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7:19 PM Sat, Sept. 22nd

Top 100 toys from the past very revealing

Unlike when children played with toys on the past top 100 list, many of our children today sit in front of television, cell phone or computer screens and turn on a switch, as if to demand, “Entertain me.”

Unlike when children played with toys on the past top 100 list, many of our children today sit in front of television, cell phone or computer screens and turn on a switch, as if to demand, “Entertain me.”

What do the following items all have in common: Buck Rogers rocket pistol, Gumby, fake vomit, creepy crawlers and a little red wagon?

These are all childhood toys that made Time Magazine's 100 Greatest Toys list.

The list starts in the 1920s with the Radio Flyer Wagon. It's amazing to me to think that such a simple toy with simple beginnings could bring so much happiness and fond memories to so many people throughout the world.

The list of most influential toys starts with a wagon painted red. Its inventor, Antonio Pasin, immigrated to America from Europe in 1913 at the age of 16. While living in Chicago he began building wagons out of stamped metal. He saved enough money to create the Liberty Coaster Company in 1923. It was there he began selling the little red wagon he dubbed the Radio Flyer after his amazement of the radio and the wonders of flight.

In the 1930s as Americans looked to the skies, youthful eyes watched as Amelia Earhart broke world flight records, and inventor Robert Goddard launched rockets out of this world. Young imaginations soared higher, and in 1934 the first space ray toy gun was produced called the Buck Rogers rocket pistol, fashioned after the weapon carried by the fictional Buck Rogers comic-book character. Like its fictional counterpart, the toy pistol made a zapping sound and helped children believe they really could reach for the stars. This would be the generation that would later take America into space, the moon and beyond.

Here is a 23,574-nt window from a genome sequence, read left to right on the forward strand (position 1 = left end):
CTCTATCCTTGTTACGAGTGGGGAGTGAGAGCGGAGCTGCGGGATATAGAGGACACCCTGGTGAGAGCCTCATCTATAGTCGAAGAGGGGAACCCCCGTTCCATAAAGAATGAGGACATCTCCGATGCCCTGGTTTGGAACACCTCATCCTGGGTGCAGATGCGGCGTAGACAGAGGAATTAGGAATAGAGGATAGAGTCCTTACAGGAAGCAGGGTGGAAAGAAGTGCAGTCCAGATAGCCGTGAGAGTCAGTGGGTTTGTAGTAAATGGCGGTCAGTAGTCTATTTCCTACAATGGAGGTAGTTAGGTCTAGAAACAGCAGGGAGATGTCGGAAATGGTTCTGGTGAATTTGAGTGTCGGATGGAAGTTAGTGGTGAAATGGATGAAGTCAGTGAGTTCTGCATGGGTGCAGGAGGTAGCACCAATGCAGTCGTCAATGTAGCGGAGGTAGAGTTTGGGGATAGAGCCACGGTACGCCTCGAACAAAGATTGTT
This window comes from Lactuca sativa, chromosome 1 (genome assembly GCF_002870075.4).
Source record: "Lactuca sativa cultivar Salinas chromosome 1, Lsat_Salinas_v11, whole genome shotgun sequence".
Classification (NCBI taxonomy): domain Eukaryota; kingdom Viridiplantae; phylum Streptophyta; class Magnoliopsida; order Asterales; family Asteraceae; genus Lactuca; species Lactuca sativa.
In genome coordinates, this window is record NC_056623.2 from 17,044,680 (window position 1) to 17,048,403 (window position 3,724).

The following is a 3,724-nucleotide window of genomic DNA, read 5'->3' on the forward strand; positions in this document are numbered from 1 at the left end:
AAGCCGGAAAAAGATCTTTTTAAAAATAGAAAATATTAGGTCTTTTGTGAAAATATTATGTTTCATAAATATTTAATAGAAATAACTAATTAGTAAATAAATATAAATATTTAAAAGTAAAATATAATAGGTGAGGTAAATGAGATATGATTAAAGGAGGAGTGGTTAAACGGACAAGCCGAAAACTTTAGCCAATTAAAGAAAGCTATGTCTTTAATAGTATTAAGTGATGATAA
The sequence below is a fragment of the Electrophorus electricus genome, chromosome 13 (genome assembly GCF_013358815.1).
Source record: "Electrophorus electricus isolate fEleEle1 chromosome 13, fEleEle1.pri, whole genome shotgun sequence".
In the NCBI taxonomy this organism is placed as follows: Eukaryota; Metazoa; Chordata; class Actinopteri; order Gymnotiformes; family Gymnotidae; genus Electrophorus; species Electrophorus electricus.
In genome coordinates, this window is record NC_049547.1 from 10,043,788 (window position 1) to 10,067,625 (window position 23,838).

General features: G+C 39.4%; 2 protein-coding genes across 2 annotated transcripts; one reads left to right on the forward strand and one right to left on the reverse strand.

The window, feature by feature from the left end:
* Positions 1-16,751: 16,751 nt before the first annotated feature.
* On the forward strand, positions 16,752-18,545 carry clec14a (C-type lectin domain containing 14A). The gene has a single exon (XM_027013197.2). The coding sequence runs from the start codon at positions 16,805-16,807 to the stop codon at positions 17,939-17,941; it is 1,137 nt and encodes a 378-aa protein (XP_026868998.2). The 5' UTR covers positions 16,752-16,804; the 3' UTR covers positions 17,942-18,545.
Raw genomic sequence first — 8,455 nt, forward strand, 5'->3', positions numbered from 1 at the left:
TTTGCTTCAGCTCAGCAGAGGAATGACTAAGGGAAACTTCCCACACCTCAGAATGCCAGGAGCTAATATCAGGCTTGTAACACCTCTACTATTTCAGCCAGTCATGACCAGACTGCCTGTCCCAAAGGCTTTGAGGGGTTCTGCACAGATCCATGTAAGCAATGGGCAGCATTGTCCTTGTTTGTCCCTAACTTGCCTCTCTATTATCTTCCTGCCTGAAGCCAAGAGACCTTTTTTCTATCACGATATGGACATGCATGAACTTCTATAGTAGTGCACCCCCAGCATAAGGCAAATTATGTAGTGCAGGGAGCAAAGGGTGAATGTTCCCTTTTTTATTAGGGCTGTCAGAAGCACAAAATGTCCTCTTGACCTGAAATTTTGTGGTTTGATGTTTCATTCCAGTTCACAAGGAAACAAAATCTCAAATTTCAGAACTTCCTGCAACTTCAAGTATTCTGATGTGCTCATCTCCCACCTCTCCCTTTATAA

As you glance down the list below you are likely to feel your mind start to drift back to a time when anything was possible -- a time when the world was still filled with wonder.

It saddens me that so many of our children today must be entertained. Too often they sit in front of a television, cell phone or computer screen and turn on a switch, as if to demand, "Entertain me." I am not saying that video games, movies and television shows are all bad, but I believe imaginative balance is being lost because we place too many glass screens in front of our children.

Most all of the toys on the list below energized the mind or the body. The Hula Hoop, Pogo Stick, Frisbee, Yo-Yo, Slip 'n Slide, SuperBalls, Nerf Balls, and the Radio Flyer Wagon got children moving. Games like Rock'em Sock'em Robots and Barrel Full of Monkeys encouraged interaction and spending time with friends and family. Chemistry sets, Play-Doh, Legos, Etch A Sketches and Easy-Bake Ovens exercised young minds and stretched the boundaries of creativity.

Thankfully, many of these toys are timeless and remain available today in some form. These non-digital toys allow opportunities for parents to play along with their children -- having fun, teaching and learning themselves.

I hope you enjoy the list:


1920s

~ Radio Flyer Wagon

~ Chemistry Set

~ Joy Buzzer

~ Yo-Yo

~ Pop-Up Book


1930s

~ Stuffed Mickey Mouse

~ Finger Paint

~ Sock Monkey

~ Buck Rogers Rocket Pistol

~ Microscope Set

~ Beach Ball

~ Red Ryder BB Gun

~ Army Men

~ View-Master


1940s

~ Bubble Solution

~ Little Golden Books

~ Slinky

~ Magic 8 Ball

~ Legos


1950s

~ Water Balloon

~ Silly Putty

~ Fisher-Price Little People

~ Colorforms

~ Paint-by-Numbers Kit

~ Mr. Potato Head

~ Wiffle Ball

~ Matchbox Car

~ PEZ Dispenser

~ Gumby

~ Play-Doh

~ Tonka Truck

~ Frisbee

~ Corn Popper

~ Two-Handed Pogo Stick

~ Hula Hoop

~ Barbie

~ Troll Doll

~ Plarail Toy Train

~ Chatty Cathy

~ Fake Vomit


1960s

~ Etch A Sketch

~ Rock-a-Stack

~ Ken

~ Slip 'n Slide

~ Chatter Telephone

~ G.I. Joe

~ Easy-Bake Oven

~ Creepy Crawlers

~ Rock'em Sock'em Robots

~ Johnny Seven O.M.A.

~ See 'n Say

~ SuperBall

~ Barrel of Monkeys

~ Radio-Controlled Car

~ Lite-Brite

~ Hot Wheels

~ Playmobil

~ Flatsy Doll

~ Barbie's Dream House


1970s

~ NERF Ball

~ Weebles

~ Paddington Bear

~ Baby Alive

~ Shrinky Dinks

~ Magna Doodle

~ Rubik's Cube

~ Stretch Armstrong

~ Star Wars Action Figure

~ Mattel Classic Football

~ Simon

~ Speak & Spell

~ Star Trek Electronic Phasers


1980s

~ Cabbage Patch Kids

~ Polly Pocket

~ Slap Bracelet

~ Masters of the Universe Action Figure

~ Glo Worm

~ Care Bear

~ My Little Pony

~ Transformers

~ Teddy Ruxpin

~ Snoopy Sno-Cone Machine

~ Pound Puppy

~ Koosh Ball

~ Teenage Mutant Ninja Turtles

~ Skip-It

~ Glow Stick

~ Wrestling Buddy


1990s

~ Little Tikes Log Cabin

~ Little Tikes Cozy Coupe Car

~ Super Soaker

~ Beanie Baby

~ Buzz Lightyear

~ American Girl Doll

~ Tickle Me Elmo

~ Furby

~ Neodymium-Magnet Toy


2000s

~ Bratz

~ Mindflex

~ Zhu Zhu

To see the original Time Magazine reports click the links below:

Click here for original story by TIME reporter Allie Townsend

Click here for full list with links to photos of each toy